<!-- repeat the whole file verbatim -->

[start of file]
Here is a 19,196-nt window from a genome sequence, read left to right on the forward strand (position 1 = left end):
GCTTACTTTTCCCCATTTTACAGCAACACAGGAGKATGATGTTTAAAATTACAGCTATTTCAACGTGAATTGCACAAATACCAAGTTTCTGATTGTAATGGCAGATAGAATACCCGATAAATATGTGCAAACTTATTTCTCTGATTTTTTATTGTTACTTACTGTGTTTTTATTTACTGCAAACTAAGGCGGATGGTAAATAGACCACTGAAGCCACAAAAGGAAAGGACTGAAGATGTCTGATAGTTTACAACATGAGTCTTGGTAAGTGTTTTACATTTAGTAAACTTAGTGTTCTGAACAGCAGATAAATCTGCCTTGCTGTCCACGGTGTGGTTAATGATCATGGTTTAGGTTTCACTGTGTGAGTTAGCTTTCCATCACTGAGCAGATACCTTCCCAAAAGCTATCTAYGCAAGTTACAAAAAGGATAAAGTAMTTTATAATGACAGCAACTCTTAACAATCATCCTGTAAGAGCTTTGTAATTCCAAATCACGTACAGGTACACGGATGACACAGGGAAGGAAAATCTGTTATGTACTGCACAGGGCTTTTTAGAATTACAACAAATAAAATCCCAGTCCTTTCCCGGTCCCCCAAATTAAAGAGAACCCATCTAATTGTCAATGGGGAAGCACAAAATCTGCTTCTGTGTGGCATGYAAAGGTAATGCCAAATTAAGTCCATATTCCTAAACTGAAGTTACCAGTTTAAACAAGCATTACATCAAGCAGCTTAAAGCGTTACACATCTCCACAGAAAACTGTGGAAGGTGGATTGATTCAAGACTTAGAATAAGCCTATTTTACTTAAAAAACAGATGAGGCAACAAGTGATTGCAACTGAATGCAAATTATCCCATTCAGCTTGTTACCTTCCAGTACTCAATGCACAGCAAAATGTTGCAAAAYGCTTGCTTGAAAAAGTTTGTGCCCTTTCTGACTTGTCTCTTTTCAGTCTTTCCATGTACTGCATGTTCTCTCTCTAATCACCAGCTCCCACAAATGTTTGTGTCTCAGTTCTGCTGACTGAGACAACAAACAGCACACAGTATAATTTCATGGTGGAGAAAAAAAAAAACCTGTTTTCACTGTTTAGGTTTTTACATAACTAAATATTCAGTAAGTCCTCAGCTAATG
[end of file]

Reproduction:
Here is a 19,196-nt window from a genome sequence, read left to right on the forward strand (position 1 = left end):
GCTTACTTTTCCCCATTTTACAGCAACACAGGAGKATGATGTTTAAAATTACAGCTATTTCAACGTGAATTGCACAAATACCAAGTTTCTGATTGTAATGGCAGATAGAATACCCGATAAATATGTGCAAACTTATTTCTCTGATTTTTTATTGTTACTTACTGTGTTTTTATTTACTGCAAACTAAGGCGGATGGTAAATAGACCACTGAAGCCACAAAAGGAAAGGACTGAAGATGTCTGATAGTTTACAACATGAGTCTTGGTAAGTGTTTTACATTTAGTAAACTTAGTGTTCTGAACAGCAGATAAATCTGCCTTGCTGTCCACGGTGTGGTTAATGATCATGGTTTAGGTTTCACTGTGTGAGTTAGCTTTCCATCACTGAGCAGATACCTTCCCAAAAGCTATCTAYGCAAGTTACAAAAAGGATAAAGTAMTTTATAATGACAGCAACTCTTAACAATCATCCTGTAAGAGCTTTGTAATTCCAAATCACGTACAGGTACACGGATGACACAGGGAAGGAAAATCTGTTATGTACTGCACAGGGCTTTTTAGAATTACAACAAATAAAATCCCAGTCCTTTCCCGGTCCCCCAAATTAAAGAGAACCCATCTAATTGTCAATGGGGAAGCACAAAATCTGCTTCTGTGTGGCATGYAAAGGTAATGCCAAATTAAGTCCATATTCCTAAACTGAAGTTACCAGTTTAAACAAGCATTACATCAAGCAGCTTAAAGCGTTACACATCTCCACAGAAAACTGTGGAAGGTGGATTGATTCAAGACTTAGAATAAGCCTATTTTACTTAAAAAACAGATGAGGCAACAAGTGATTGCAACTGAATGCAAATTATCCCATTCAGCTTGTTACCTTCCAGTACTCAATGCACAGCAAAATGTTGCAAAAYGCTTGCTTGAAAAAGTTTGTGCCCTTTCTGACTTGTCTCTTTTCAGTCTTTCCATGTACTGCATGTTCTCTCTCTAATCACCAGCTCCCACAAATGTTTGTGTCTCAGTTCTGCTGACTGAGACAACAAACAGCACACAGTATAATTTCATGGTGGAGAAAAAAAAAAACCTGTTTTCACTGTTTAGGTTTTTACATAACTAAATATTCAGTAAGTCCTCAGCTAATG